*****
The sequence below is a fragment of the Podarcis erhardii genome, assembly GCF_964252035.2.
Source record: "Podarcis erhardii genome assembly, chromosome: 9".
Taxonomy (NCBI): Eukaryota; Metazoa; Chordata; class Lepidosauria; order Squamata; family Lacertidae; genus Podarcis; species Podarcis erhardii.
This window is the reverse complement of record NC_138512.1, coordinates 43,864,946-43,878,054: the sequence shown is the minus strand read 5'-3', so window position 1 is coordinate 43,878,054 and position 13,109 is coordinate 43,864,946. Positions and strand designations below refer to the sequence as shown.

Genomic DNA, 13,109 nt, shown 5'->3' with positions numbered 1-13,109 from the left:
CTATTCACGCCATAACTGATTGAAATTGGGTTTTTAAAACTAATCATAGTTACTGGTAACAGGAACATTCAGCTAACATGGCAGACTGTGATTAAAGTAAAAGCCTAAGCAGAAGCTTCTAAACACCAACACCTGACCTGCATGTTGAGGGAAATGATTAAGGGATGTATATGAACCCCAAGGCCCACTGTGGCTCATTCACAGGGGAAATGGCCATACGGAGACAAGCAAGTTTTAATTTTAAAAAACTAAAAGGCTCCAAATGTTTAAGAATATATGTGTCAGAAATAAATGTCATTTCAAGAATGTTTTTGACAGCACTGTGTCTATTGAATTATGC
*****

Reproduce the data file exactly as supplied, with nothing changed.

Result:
The sequence below is a fragment of the Podarcis erhardii genome, assembly GCF_964252035.2.
Source record: "Podarcis erhardii genome assembly, chromosome: 9".
Taxonomy (NCBI): Eukaryota; Metazoa; Chordata; class Lepidosauria; order Squamata; family Lacertidae; genus Podarcis; species Podarcis erhardii.
This window is the reverse complement of record NC_138512.1, coordinates 43,864,946-43,878,054: the sequence shown is the minus strand read 5'-3', so window position 1 is coordinate 43,878,054 and position 13,109 is coordinate 43,864,946. Positions and strand designations below refer to the sequence as shown.

Genomic DNA, 13,109 nt, shown 5'->3' with positions numbered 1-13,109 from the left:
CTATTCACGCCATAACTGATTGAAATTGGGTTTTTAAAACTAATCATAGTTACTGGTAACAGGAACATTCAGCTAACATGGCAGACTGTGATTAAAGTAAAAGCCTAAGCAGAAGCTTCTAAACACCAACACCTGACCTGCATGTTGAGGGAAATGATTAAGGGATGTATATGAACCCCAAGGCCCACTGTGGCTCATTCACAGGGGAAATGGCCATACGGAGACAAGCAAGTTTTAATTTTAAAAAACTAAAAGGCTCCAAATGTTTAAGAATATATGTGTCAGAAATAAATGTCATTTCAAGAATGTTTTTGACAGCACTGTGTCTATTGAATTATGC